The era between World Wars was the football zenith for both schools. Nicknames fit their success. California had its Wonder Teams (1920-24) and Thunder Team (1937). Stanford had the Vow Boys (1933-35) and the Wow Boys (1940).

Perhaps the greatest Big Game in those years was played in 1924 between Andy Smith’s Wonder Team and Glenn S. “Pop” Warner’s undefeated Stanford squad. Both coaches are in the Hall of Fame. Stanford took a 6-0 lead at halftime, but the Golden Bears came back to go ahead 20-6 in the final quarter. Stanford, however, rallied and scored two touchdowns, the second with less than a minute left, and a dramatic 20-20 tie was in the books. Stanford then went to the Rose Bowl, losing 27-10 to Notre Dame and the Four Horsemen.

The series was discontinued from 1943-45 during World War II because Stanford did not field teams. When the rivalry resumed, it did not take legendary coach Lynn “Pappy” Waldorf long to build another dynasty at California. Between 1947-50 the Bears were 38-4-1, and played in three Rose Bowl games (losing all) and a memorable Big Game.

Down 18-14 with three minutes left in 1947 at Palo Alto, heavily favored California scored on a stunning 80-yard pass from fullback Jackie Jensen (who went on to hit 199 home runs as an outfielder for the New York Yankees, Washington and the Boston Red Sox) to Paul Keckley. In a series of events a screenwriter would reject as improbable, Keckley, who had injured a shoulder two weeks earlier, pleaded with Waldorf to go into the game. At first reluctant, Waldorf relented and sent in Keckley. Two plays later, he gathered in the toss from Jensen on the Cal 35, got the block he needed at the Stanford 40 and sailed across the goal line. Final score: California 21, Stanford 18.

In 1948 at Berkeley, California tackle Jim “Truck” Cullom kicked an extra point and blocked Stanford’s conversion attempt. The Bears won 7-6.

Fortunes at both schools were on the decline in the 1950s. In 1956 Waldorf ended his coaching career with a victory as sophomore quarterback Kapp led California to a 20-18 upset over Stanford and John Brodie, it’s All-America quarterback.

Kapp would lead the Bears into their last Rose Bowl appearance after the 1958 season, but he had to beat Stanford 16-15 in a controversial Big Game to do it. California took full advantage of the new two-point conversion option. The Bears’ two touchdowns followed by two-point conversions beat two touchdowns and a field goal. Arguments still rage over whether Stanford receiver Irv Nikolai really caught the first conversion out of bounds, as an official ruled.

A year later, the schools staged another hair-raiser. Stanford quarterback Dick Norman completed 34 of 39 passes for 401 yards, rallying his team from a 14-0 deficit to a 17-14 lead. California scored a go-ahead touchdown (20-17) with four minutes remaining and then had to hold off Norman’s last furious rally. Unable to find an open receiver on the game’s final play, Norman was tackled on the Cal 5-yard line, trying in vain to get out of bounds. A field-goal tee to be used for the tying attempt was tucked into the belt of his pants.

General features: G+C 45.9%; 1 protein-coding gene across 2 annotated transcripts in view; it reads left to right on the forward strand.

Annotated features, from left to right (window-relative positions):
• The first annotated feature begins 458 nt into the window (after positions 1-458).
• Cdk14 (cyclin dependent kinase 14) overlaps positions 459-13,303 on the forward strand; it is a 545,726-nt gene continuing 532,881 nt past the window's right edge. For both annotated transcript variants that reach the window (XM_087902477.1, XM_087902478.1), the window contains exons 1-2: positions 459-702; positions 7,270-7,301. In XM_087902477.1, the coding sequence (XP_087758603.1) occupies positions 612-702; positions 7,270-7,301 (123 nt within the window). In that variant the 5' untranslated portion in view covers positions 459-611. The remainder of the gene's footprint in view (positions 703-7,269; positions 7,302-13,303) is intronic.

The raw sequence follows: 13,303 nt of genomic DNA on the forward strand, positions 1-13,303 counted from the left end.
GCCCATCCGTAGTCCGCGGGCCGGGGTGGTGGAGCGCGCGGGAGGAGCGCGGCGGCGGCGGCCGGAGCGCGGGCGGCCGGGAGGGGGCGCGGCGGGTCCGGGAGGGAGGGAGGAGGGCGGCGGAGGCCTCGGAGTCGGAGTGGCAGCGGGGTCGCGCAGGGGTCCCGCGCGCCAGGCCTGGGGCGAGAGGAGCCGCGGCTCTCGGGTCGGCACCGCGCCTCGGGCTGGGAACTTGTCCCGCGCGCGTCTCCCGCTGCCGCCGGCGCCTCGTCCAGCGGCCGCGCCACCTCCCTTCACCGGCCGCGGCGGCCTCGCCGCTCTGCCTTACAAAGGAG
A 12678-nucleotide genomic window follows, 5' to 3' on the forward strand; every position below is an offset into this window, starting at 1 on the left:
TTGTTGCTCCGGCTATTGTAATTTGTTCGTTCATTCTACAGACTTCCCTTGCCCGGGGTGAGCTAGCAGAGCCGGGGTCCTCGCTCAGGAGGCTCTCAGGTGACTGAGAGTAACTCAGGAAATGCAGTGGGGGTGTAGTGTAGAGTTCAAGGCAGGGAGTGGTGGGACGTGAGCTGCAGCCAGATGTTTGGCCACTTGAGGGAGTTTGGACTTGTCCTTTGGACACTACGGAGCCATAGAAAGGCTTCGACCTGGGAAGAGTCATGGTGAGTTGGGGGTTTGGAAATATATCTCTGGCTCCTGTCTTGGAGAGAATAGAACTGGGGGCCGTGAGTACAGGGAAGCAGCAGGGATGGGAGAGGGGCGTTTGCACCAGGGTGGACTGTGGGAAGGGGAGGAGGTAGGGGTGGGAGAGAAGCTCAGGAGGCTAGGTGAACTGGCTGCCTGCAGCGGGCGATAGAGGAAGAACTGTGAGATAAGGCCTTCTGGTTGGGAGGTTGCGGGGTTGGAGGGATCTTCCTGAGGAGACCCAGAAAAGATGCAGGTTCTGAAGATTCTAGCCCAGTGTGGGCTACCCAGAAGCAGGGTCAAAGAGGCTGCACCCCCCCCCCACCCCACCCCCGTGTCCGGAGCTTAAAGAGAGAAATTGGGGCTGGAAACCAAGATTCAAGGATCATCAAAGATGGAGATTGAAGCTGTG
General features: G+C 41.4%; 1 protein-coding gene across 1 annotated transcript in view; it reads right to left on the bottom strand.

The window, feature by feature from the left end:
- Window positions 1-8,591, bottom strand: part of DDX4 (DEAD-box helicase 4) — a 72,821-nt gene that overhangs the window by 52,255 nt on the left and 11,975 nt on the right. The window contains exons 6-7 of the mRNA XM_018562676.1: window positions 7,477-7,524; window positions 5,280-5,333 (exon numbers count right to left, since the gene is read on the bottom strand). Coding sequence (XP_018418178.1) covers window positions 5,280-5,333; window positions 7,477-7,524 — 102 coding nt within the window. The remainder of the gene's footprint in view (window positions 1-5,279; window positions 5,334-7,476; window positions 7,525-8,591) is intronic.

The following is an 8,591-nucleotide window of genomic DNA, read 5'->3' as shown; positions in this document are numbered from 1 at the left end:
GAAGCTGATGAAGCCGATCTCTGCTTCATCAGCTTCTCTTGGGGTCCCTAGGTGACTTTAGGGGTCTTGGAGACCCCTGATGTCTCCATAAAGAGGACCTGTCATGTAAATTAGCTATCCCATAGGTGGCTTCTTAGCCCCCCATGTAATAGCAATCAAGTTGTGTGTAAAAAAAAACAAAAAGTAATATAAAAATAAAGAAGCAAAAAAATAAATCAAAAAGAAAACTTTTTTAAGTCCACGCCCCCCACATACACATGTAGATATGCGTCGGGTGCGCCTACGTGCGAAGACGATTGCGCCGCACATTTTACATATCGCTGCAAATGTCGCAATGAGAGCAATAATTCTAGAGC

The following decade produced few notable games in the 101-year-old series, but the fun resumed in earnest in 1969. An underdog California team fell behind 17-0 midway in the first period. “At that point, I was wondering if I could make it to Rickey’s bar (in Palo Alto) have a drink and get back before the final gun,” says Bob Steiner, California’s Sports Information Director at the time.

The Bears rallied behind Dave Penhall, who had begun the season as third-string quarterback, to go in front 28-23 in the last period. But Stanford moved on the ground for the touchdown that won the game, 29-28.

The next year, the Bears, with Penhall again leading the offense, upset Rose Bowl-bound Stanford with Heisman Trophy winner Jim Plunkett 22-14.

California freshman quarterback Vince Ferragamo drilled a 7-yard touchdown pass to Steve Sweeney on the final play of the 1972 game to defeat the Stanford Cardinal (the nickname Indians was dropped that year) 24-21. Ferragamo completed only eight passes, but four were in the drive that covered 62 yards in 73 seconds. Sweeney lined up at tight end just once: on the last play. It was the only pass he caught as a tight end that year.

All-American Steve Bartkowski passed California to a 10-3 lead after three quarters of the 1974 renewal. Stanford, behind reserve quarterback Guy Benjamin, led 19-13 before Bartkowski brought the Bears back. After Steve Rivera’s one-handed catch on fourth and 10 resulted in a 23-yard gain, the Bears had a first down at the Cardinal 13 in the closing moments. With 23 seconds to play, Bartkowski connected with Rivera for a touchdown that, with Jim Breech’s extra point, put California up by one. But it wasn’t over.

Starting from his own 19, Benjamin completed two long aerials. On the second pass, Brad Williams dragged two defenders out of bounds at the California 33 with two seconds left. The image of Mike Langford’s 50-yard field goal sailing between the uprights on the last play is still remembered by legions of California and Stanford followers.

Two years afterwards, Stanford won the first of three straight games, scoring with 1:13 left to win 27-24 after recovering a fumble on the Bears’ 2-yard line. California won both in 1979 and 1980, but both times Stanford had to be stopped inside the 10-yard line in the final minutes.

In 1982 The Play ended a great game but not the great finishes. The Bears rallied from a 24-0 third-quarter deficit to nearly pull off an upset in 1985 at Stanford. A late-game-field-goal attempt fell short, preserving Stanford’s 24-22 triumph.

The Bears sent Kapp out a winner 17-11 in 1986. A tie, 11th in the series, resulted in 1988 when Stanford’s Tuan Van Le blocked a 20-yard field-goal try as time expired.

And the thrills continued into the 1990s. Three seasons ago, Stanford scored nine points in the final 12 seconds to win 27-25 on John Hopkins’ 39-yard field goal at the final gun.

Each year when the Big Game is played in late November, alumni share memories. The Play is, of course, the hands-down favorite of Golden Bear fans. And of the California players who brought it off.

“Once your football career is over, it’s over,” says Mariet Ford. “But not for me.”